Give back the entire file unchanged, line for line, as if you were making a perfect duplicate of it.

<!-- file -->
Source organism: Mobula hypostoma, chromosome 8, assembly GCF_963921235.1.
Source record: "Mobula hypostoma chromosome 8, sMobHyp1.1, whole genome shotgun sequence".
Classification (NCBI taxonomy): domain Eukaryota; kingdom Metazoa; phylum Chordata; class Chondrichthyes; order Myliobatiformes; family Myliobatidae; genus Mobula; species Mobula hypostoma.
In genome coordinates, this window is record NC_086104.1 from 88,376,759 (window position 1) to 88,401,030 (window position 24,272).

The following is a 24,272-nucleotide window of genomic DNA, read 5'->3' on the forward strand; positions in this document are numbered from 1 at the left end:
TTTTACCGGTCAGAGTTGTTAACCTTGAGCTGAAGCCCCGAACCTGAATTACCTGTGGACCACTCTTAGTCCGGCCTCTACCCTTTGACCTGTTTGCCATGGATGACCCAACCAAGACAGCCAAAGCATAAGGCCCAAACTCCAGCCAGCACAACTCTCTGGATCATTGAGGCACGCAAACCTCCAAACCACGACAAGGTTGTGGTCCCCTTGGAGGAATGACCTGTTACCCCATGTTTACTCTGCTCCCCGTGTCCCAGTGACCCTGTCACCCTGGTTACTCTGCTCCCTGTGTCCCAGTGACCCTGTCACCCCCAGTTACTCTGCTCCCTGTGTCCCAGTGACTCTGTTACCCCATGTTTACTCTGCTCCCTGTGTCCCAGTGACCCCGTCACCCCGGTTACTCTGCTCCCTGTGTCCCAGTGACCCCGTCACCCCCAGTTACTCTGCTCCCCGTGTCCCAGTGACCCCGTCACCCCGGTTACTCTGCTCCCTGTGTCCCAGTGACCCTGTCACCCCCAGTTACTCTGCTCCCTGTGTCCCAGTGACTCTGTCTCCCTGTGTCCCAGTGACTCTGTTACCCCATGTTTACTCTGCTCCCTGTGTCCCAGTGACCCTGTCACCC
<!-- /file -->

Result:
Source organism: Mobula hypostoma, chromosome 8, assembly GCF_963921235.1.
Source record: "Mobula hypostoma chromosome 8, sMobHyp1.1, whole genome shotgun sequence".
Classification (NCBI taxonomy): domain Eukaryota; kingdom Metazoa; phylum Chordata; class Chondrichthyes; order Myliobatiformes; family Myliobatidae; genus Mobula; species Mobula hypostoma.
In genome coordinates, this window is record NC_086104.1 from 88,376,759 (window position 1) to 88,401,030 (window position 24,272).

The following is a 24,272-nucleotide window of genomic DNA, read 5'->3' on the forward strand; positions in this document are numbered from 1 at the left end:
TTTTACCGGTCAGAGTTGTTAACCTTGAGCTGAAGCCCCGAACCTGAATTACCTGTGGACCACTCTTAGTCCGGCCTCTACCCTTTGACCTGTTTGCCATGGATGACCCAACCAAGACAGCCAAAGCATAAGGCCCAAACTCCAGCCAGCACAACTCTCTGGATCATTGAGGCACGCAAACCTCCAAACCACGACAAGGTTGTGGTCCCCTTGGAGGAATGACCTGTTACCCCATGTTTACTCTGCTCCCCGTGTCCCAGTGACCCTGTCACCCTGGTTACTCTGCTCCCTGTGTCCCAGTGACCCTGTCACCCCCAGTTACTCTGCTCCCTGTGTCCCAGTGACTCTGTTACCCCATGTTTACTCTGCTCCCTGTGTCCCAGTGACCCCGTCACCCCGGTTACTCTGCTCCCTGTGTCCCAGTGACCCCGTCACCCCCAGTTACTCTGCTCCCCGTGTCCCAGTGACCCCGTCACCCCGGTTACTCTGCTCCCTGTGTCCCAGTGACCCTGTCACCCCCAGTTACTCTGCTCCCTGTGTCCCAGTGACTCTGTCTCCCTGTGTCCCAGTGACTCTGTTACCCCATGTTTACTCTGCTCCCTGTGTCCCAGTGACCCTGTCACCC